Use a magnetised screwdriver to remove the top plate and a tray to hold the screws and washers.

To remove the top plate you must remove the small silver screws on each side of the camera and the one at the back beside the battery check. Use a magnetised screwdriver for this as they are tiny screws and place them in a container so you don’t lose them. I only have two screws remaining as one went missing, an important lesson in using a tray to hold the small parts. Next, you need to remove the advance lever using a fine tip tweezers to turn the centre screw counter clockwise. Once you have loosened this the entire lever will lift off. Be careful to remember what order the parts were in as there are some washers underneath the lever which will need to be put back in the correct position. 

Next the ASA dial needs to come off and it is worth setting the dial to ASA 100 as a guide for when you re-assemble the top plate. Use your tweezers again to remove the centre screw and the whole dial will lift off. 

Lastly it is time to remove the rewind crank. Pull up the crank and open the back of the camera. Place a screwdriver in the fork of the crank and turn the rewind crank counter clockwise to unscrew it. Do not close the door of the camera or it may be difficult to open again. You should now be able to carefully lift the top plate off the camera but be careful as the battery check button may fall out and the flash sync wire is connected to the top plate. 

Once the top plate is removed it should be easier to see what is going and get access to the viewfinder for cleaning. In my case, I could confirm that the battery check wire had become detached at that end and needed to be soldered back in place. I gave the camera to a friend with a soldering kit who did the job for me and it solved the battery light issue. I did not need to open up the bottom of my camera but if you find that you need to do this then you can find instructions here. Thankfully I have had no further issues with my camera since this small repair.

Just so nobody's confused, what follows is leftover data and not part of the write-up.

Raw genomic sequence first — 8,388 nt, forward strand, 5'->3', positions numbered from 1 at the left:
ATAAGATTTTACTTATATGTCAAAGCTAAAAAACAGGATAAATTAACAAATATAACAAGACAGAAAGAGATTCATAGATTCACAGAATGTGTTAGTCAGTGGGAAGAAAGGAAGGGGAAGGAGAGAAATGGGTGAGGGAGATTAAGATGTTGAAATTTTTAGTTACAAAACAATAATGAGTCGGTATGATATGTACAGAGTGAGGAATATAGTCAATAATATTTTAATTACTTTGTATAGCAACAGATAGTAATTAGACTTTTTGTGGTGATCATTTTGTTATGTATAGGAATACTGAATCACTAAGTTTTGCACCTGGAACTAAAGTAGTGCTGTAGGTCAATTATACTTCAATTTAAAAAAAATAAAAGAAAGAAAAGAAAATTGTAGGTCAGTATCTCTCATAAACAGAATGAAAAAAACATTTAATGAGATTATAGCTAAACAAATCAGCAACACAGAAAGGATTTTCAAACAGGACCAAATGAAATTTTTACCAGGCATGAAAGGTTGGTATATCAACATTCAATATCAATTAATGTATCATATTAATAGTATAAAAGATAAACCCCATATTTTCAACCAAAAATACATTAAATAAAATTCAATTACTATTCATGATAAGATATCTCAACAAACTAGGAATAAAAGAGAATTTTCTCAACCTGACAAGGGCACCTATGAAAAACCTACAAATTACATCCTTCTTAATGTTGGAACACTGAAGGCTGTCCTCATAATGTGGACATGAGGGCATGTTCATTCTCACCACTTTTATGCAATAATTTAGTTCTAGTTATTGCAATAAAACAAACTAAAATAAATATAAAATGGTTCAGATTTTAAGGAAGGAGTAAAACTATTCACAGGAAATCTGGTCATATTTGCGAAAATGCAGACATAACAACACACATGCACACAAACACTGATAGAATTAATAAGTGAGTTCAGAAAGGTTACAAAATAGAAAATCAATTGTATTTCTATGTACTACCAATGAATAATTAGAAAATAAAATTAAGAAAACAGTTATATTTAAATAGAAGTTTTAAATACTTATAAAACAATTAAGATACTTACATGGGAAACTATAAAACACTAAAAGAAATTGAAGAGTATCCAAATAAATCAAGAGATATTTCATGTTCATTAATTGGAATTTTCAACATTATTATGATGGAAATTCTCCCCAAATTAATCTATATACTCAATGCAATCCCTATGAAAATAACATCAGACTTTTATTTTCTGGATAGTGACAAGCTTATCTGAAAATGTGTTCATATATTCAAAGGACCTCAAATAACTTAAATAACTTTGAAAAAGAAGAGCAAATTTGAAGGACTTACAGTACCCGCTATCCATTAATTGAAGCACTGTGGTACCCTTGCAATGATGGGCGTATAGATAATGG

With the top plate removed, you can see the white battery wire to the front right in the photo.

I recommend investing in some micro tools and a good lamp or magnifier for carrying out minor repairs and cleaning on your camera. Do not be afraid to open up cameras and see what is going on as there are many wonderful camera repair and cleaning resources available online. The more cameras that I open up, the more confident I am becoming in the process and you learn a huge amount by having a look at the internal workings of a camera. It is also incredibly satisfying when you see how good your viewfinders or mirrors look after a really good clean. However, if you find a serious issue in your camera or find it needs a really good CLA (clean, lubricate and adjust) then do seek out specialist services. 

Shooting the Yashica Electro 35 GS

Shooting with my Yashica Electro 35GS is an absolute joy due to the large bright viewfinder with its yellow framelines that also offer parallax correction. There is a yellow diamond in the centre of the frame which indicates the rangefinder and makes it easy to line up the dual images in most lighting conditions. One of my favourite features on the camera is the ability to lock the shutter button in place which avoids the possibility of accidentally taking an image when you do not want to. The build of the Yashica Electro 35 GS is solid and despite being slightly larger than my Olympus OM2, it is not overly heavy. It is a comfortable camera to hold and to shoot with and the large viewfinder means that my eyes do not feel strained, which sometimes happens when I use smaller viewfinders. The Yashinon lens produces sharp, clear images and I have yet to be disappointed with the quality of any of the photographs it has produced. 




I pick up my Yashica Electro 35 GS far more than any of the SLR’s in my collection due to how simple and enjoyable it is to use and the great results it has produced. It has accompanied me it on numerous vacations as its size and weight make it a good travel camera. Some people may find limitations in only having aperture priority settings, but the lack of manual options is not something that I am concerned with when the Electro 35’s image quality is so good. If you find yourself in the market for a decently priced rangefinder, the Electro 35 series is a great place to start and if it’s good enough for Spiderman, then it’s good enough for me. 


See more photos taken on the Yashica Electro 35 GS in the gallery

One thought on “Repairing and shooting my Yashica Electro 35 GS

  1. Hello,

    I have an Electro 35GS which is in nice condition and works well, except that it does not trigger a flash, and the shutter speed does not change to a fixed 1/30th when set to flash (lightning bolt) mode. It’s still running in aperture priority mode when set to flash. Wondering if you had any suggestions of what to look at here.